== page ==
James Bond may have changed -- six times, to be precise -- but the movies' iconic opening credit sequences have remained fundamentally consistent: unique, independent works, seducing audiences since "Dr. No" hit the silver screen in 1962.
To celebrate the franchise's 50th anniversary, the Los Angeles County Museum of Art has opened a new exhibit, looping all 22 sequences on a projection wall and five 40-inch plasma screen televisions, that divide and categorize the Bond eras. "...Is James Bond," co-organized by the Loyola Marymount School of Film and Television, will run through Sept. 9.
"These sequences truly function as art pieces, completely separate of the films," said Elvis Mitchell, curator for Film Independent at LACMA. "It's an incredibly artful announcement."
James Bond belongs in an art museum for three reasons, Mitchell said: The secret agent has evolved -- aesthetically and culturally -- through generations, making him one of the longest-lasting film figures to come out of Hollywood. The innovative intros, featuring nude female silhouettes, pioneered a heightened sexuality in American cinema, which was considered radical in the '60s. And, Mitchell said, the three-minute segments are fresh, edgy and artistically exquisite.
Maurice Binder, the film title designer who created the signature gun barrel opener, started the legacy and worked on 14 of the 22 movies, Mitchell added. Daniel Kleinman and Robert Brownjohn followed, incorporating their creative, masterful takes on Bond intros and cementing the tradition.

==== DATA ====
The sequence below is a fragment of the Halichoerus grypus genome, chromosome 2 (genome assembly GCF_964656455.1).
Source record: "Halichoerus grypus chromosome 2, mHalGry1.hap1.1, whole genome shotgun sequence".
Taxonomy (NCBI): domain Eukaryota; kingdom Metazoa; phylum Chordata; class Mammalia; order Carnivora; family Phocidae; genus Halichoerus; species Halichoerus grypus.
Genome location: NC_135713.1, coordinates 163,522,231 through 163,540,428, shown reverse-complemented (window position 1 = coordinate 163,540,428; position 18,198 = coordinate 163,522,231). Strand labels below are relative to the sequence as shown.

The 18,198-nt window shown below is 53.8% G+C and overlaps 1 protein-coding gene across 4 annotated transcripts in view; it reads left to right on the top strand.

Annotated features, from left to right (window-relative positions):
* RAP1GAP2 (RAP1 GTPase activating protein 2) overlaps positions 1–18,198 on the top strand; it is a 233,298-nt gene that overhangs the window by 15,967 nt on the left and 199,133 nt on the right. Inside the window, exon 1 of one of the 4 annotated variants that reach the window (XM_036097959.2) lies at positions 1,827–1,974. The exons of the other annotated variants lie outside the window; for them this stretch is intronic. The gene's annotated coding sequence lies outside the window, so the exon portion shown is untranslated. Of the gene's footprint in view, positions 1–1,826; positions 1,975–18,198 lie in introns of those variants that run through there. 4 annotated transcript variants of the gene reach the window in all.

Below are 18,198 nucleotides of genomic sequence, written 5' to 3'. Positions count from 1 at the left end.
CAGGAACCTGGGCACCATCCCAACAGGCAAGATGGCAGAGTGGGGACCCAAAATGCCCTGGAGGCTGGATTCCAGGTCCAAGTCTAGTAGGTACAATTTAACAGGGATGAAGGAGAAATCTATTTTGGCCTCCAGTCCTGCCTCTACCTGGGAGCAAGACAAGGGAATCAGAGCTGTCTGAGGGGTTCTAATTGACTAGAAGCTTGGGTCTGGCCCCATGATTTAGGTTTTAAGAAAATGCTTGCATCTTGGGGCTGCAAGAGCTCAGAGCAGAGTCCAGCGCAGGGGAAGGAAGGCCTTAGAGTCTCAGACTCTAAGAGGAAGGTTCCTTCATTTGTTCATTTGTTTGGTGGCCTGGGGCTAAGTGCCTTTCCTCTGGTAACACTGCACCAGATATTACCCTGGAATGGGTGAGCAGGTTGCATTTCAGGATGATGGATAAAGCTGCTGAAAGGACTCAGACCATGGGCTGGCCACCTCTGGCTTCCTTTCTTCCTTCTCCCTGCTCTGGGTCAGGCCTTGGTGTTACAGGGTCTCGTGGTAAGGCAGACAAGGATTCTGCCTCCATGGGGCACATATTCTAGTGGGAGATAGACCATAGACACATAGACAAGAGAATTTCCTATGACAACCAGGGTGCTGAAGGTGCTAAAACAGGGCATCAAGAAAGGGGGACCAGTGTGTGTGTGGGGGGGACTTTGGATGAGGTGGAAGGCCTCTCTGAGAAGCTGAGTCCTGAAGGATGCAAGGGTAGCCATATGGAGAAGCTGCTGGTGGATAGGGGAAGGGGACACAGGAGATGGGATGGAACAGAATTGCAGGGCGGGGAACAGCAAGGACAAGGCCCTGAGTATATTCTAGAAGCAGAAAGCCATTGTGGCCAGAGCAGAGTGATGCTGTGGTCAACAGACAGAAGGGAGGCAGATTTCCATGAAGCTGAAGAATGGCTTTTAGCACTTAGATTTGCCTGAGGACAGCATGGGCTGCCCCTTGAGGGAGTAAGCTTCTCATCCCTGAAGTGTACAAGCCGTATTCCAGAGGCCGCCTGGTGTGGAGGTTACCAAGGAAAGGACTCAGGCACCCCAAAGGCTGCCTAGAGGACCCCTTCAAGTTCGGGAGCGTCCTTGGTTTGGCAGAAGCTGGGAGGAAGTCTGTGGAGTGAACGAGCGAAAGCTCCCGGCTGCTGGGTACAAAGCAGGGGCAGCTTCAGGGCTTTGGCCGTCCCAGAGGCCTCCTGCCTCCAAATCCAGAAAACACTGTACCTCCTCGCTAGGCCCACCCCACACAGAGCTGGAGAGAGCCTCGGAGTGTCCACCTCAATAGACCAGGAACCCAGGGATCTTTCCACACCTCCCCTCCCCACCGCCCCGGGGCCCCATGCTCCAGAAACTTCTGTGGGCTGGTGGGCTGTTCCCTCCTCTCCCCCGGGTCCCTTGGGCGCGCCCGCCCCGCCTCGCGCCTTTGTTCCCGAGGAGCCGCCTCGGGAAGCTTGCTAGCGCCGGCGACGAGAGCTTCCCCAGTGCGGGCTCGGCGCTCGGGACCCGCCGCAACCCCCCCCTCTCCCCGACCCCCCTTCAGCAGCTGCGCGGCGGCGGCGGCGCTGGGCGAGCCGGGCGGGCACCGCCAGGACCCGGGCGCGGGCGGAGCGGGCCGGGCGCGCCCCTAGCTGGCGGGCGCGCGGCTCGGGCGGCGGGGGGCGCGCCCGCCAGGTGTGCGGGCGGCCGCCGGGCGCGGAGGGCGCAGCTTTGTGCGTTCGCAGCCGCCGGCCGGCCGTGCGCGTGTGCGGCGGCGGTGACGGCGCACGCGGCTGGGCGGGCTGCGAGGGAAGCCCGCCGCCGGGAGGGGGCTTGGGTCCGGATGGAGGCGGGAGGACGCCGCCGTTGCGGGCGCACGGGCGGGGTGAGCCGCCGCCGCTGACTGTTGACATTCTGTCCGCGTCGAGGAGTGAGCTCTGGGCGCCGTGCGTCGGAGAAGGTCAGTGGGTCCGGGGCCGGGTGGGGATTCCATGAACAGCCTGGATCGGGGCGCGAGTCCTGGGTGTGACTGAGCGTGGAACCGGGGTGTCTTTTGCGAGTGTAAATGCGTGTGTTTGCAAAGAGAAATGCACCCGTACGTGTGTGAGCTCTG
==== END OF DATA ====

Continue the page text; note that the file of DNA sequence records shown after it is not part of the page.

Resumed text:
"Bond's first appearance in the 'Goldfinger' credit sequences was the greatest entrance a hero has ever made in a modern movie, in my opinion," said Mitchell, a former film critic at the New York Times and LA Weekly. "Just look! His face is projected on a woman's body, which has been entirely painted in gold."
The exhibit, in the museum's Art of the Americas building, provides headphones for audio. Each sequence features the biggest pop voices of its respective years, including Shirley Bassey's "Diamonds Are Forever," Paul McCartney & Wings' "Live and Let Die," Tina Turner's "Goldeneye" and Madonna's "Die Another Day."
A salute to the legendary title designers is posted on the freshly painted red walls: "It had not been done before -- using a credit sequence to communicate the id of a movie, instead of tense visages of the stars or a bouncy, comedic interlude. But the James Bond films set the tone for a new world with their openings...."
From Sean Connery's era to Daniel Craig's current reign, the intros are chronologically ordered, taking spectators on a journey through threats of nuclear war, cat-stroking evil bosses and what can now be considered a sorority of dancing Bond girls.
Steve Ujaki, dean of the Loyola Marymount School of Film and Television, said the exhibit is a highly telling look at past trends inspired by modern art, pop culture and current events. It's a history lesson starring James Bond, he said, for fans, movie buffs and art lovers alike.
"Watching these sequences, you have a kaleidoscopic view of social, fashion, design and animation of the last 50 years," he said. "You can re-experience different stages of America, depending on what was cutting edge at the time. It's as educational as it is entertaining."
Every Thursday in July and September, LACMA will run Bond movie double screenings, from "Dr. No" to "Quantum of Solace."
"Skyfall," the 23rd installment of the franchise, will be released in October.
'...Is James Bond'
Where: Los Angeles County Museum of Art, 5905 Wilshire Blvd., L.A.
When: Noon-8 p.m. Mondays, Tuesdays, Thursdays; noon-9 p.m. Fridays; 11 a.m.-8 p.m. weekends; closed Wednesdays. Runs through Sept. 9.
Price: $15; seniors and students $10; younger than 18, free.
Info: (323) 857-6000; www.lacma.org